Wednesday, January 23, 2013

Room at the Inn by Ruthie Knox

Why I read it: I picked this up from NetGalley.  I have only read the Ruthie Knox story.

What it's about: (from Goodreads)  ROOM AT THE INN by Ruthie Knox

Carson Vance couldn’t wait to get out of Potter Falls, but now that he’s back to spend Christmas with his ailing father, he must face all the people he left behind . . . like Julie Long, whose heart he broke once upon a time. Now the proprietor of the local inn, Julie is a successful, seductive, independent woman—everything that Carson’s looking for. But despite several steamy encounters under the mistletoe, Julie refuses to believe in happily ever after. Now Carson must prove to Julie that he’s back for good—and that he wants her in his life for all the holidays to come.

What worked for me (and what didn't): Having read and enjoyed Ride with Me and About Last Night, I was keen to read the Christmas novella I'd heard a lot about on Twitter.   I was prepared, from Brie's review for the main characters to be flawed.  I read somewhere (where I cannot now remember) about it being possible to perceive Julie as being somewhat stalker-y given that she moved to Potter's Falls, donated a kidney to Carson's mother, nursed his mother, took over all of her roles in the community etc. I suppose, partly because of all my prior reading, I didn't find those things as problematic as I might otherwise have done.  Perhaps, because of it, my take is a bit different to the other reviews I've read.

It is clear that Carson and Julie have a deep and intense connection.  It is equally clear that they have tried to get on with their lives without each other but when one is in the other's orbit, they are inevitably attracted - like a gravitational pull. 
But maybe she was projecting. Maybe he wasn’t really conveying as much testosterone-laden intensity as she imagined.

Maybe she thought he only looked like a territory-conquering slab of rough-and-tumble male charisma because he’d conquered her territory, tumbled her rough, and left her behind a long time ago.

Now he just stopped by every so often to replant his flag.
And, it seems, that Carson, as much as he tries to resist, is drawn back to Julie even if she is in Potter's Falls, the last place on earth he wants to be (at least for most of the story). I was pleased that Julie had had other relationships and hadn't pined away even as she acknowledges later in the story that ultimately those relationships failed because she wasn't over Carson.   I respected that the reason Carson had stopped having sex with her some years before was because his mother had had a quiet word to the effect that what he was doing was unfair on Julie (even if Julie did not realise that).

I appreciated that both of them didn't want this attraction - neither saw it leading to a happy ever after.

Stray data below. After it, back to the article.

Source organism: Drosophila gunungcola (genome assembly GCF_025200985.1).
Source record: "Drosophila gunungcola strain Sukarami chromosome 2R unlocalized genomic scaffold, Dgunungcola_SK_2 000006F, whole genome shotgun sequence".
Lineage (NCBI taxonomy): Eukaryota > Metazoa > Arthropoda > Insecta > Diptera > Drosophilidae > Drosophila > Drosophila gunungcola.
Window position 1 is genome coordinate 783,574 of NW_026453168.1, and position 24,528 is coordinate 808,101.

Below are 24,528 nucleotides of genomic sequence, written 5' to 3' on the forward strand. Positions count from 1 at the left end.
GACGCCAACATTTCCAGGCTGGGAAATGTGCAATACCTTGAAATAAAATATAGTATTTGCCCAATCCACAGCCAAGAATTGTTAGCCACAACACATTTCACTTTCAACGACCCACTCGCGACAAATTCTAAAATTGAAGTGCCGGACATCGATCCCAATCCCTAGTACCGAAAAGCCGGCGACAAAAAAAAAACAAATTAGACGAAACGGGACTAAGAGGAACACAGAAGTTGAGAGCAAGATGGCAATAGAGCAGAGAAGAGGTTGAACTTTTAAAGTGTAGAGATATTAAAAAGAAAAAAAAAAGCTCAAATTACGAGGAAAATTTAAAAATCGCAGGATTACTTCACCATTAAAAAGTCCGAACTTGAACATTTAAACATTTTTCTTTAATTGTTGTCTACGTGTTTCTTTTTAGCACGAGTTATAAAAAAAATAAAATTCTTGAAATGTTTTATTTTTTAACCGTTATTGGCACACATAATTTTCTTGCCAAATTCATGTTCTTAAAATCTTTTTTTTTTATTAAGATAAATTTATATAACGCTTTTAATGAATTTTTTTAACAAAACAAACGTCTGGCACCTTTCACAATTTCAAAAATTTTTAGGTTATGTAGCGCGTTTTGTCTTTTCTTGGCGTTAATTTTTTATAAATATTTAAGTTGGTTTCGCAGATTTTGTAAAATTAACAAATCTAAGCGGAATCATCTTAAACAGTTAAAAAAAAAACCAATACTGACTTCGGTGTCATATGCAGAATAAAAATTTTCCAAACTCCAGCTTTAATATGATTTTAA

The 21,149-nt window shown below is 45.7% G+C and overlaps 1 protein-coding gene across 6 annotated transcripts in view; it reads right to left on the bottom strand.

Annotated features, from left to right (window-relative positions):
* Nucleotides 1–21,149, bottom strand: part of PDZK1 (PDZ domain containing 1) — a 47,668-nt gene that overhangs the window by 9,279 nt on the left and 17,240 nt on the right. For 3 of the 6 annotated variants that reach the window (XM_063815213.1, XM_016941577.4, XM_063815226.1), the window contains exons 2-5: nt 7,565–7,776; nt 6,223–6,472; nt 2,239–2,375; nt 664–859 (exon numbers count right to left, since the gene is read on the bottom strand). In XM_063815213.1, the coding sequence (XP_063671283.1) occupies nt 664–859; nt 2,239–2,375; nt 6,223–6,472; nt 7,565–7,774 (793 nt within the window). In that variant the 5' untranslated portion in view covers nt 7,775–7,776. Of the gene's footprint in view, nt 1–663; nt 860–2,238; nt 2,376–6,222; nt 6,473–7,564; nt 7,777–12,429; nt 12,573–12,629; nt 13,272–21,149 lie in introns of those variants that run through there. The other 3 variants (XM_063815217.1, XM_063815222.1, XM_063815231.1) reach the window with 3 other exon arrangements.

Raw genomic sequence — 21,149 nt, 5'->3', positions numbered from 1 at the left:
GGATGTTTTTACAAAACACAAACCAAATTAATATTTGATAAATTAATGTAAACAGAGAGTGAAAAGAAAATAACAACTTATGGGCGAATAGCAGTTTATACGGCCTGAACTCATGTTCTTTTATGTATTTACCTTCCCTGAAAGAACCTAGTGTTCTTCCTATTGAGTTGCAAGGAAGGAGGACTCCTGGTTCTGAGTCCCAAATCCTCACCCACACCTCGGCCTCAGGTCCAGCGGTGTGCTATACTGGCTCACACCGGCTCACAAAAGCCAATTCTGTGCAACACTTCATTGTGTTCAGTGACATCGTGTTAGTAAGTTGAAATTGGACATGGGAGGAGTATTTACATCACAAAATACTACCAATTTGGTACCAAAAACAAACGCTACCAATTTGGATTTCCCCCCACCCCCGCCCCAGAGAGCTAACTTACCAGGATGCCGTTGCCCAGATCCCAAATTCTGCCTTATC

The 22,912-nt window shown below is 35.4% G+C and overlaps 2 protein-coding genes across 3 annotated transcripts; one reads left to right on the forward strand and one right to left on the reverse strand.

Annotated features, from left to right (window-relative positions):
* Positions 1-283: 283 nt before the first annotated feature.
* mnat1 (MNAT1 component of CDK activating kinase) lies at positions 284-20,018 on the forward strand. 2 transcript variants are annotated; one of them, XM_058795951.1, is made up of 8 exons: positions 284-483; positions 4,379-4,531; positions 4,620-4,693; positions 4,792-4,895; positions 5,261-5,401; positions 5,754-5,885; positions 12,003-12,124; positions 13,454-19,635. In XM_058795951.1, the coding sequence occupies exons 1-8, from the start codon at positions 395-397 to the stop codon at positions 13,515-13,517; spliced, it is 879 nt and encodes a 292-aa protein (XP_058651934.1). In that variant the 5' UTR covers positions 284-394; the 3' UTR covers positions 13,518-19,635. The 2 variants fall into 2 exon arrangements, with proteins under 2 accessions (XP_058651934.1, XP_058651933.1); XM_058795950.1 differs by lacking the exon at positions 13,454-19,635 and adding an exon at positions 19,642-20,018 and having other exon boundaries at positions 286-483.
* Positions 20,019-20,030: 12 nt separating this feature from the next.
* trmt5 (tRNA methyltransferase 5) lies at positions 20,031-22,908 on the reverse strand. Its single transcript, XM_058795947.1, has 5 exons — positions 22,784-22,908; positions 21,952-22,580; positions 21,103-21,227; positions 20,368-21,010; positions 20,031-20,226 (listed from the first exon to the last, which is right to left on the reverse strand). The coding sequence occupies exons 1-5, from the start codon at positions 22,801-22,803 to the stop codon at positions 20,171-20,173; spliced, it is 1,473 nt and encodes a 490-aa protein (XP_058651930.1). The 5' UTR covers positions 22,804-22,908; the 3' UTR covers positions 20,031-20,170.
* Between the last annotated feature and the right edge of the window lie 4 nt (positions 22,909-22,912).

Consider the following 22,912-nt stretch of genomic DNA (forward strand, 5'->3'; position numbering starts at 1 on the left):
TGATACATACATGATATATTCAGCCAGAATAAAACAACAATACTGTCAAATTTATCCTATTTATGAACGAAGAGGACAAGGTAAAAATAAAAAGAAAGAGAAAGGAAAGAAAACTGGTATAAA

He wanted to feast on her for as long as she’d let him, until he didn’t need her so fucking much anymore.
It wouldn’t work, of course. He wasn’t stupid. He couldn’t use her up or shake her off or run away from her. He’d tried all that. He’d tried everything.
It was that aspect of the story which compelled me.  The impossibility but necessity of their connection.  It's the romance equivalent of a locked room murder mystery.

In the end, when Carson's deep down reason was revealed, I felt - kind of - like it was a bit of a cop out.  I was so curious as to how their fundamental conflict could work out - if it could work out, that when it was about Carson's fear and not his wanderlust after all, I was a little deflated.
It didn’t make any sense to construct a life so narrow, the death of one person brought an end to it. Carson needed to be more. He’d left this place behind and made something of himself. Seen the world. Built things, structures that would last long after he was gone.
I didn't think either Julie or Carson pathetic and I think, given the construct of the story, that their HEA is solid.  But the more interesting conflict was, for me, left along the wayside.  How could things have worked out if he just couldnt' stay full time in Potter's Falls?  Perhaps the answer is that they couldn't and that's why. But I would have liked to have seen it.

I loved the writing (as usual) and enjoyed the story and characters and I liked the way the "villain" was actually not a villian at all.  I even didn't mind the grand gesture at the end of the story - mainly because I felt that Carson needed to let the town know that he would take care of Julie to be completely accepted, given how protective of her they clearly were. I also liked that Carson and his dad had made some inroads into improving their relationship but there was no miracle cure.  I thought Julie was perhaps just a little too perfect but I certainly bought into their mutual passion and connection.

Favourite Quote:
“This is something you need to know[...]” he said. “If you tell me something while you’re not wearing a shirt, I’m not going to remember it.”

Grade: B


Marg said...

I think this is my least favourite Knox so far. Good dialogue as usual but not enough more.

Kaetrin said...

I went into it knowing that some people had problems with it and didn't believe the HEA so I think that affected my mindset. I liked it, I enjoyed the melancholy feel to the beginning but the end was a bit of a let down for me.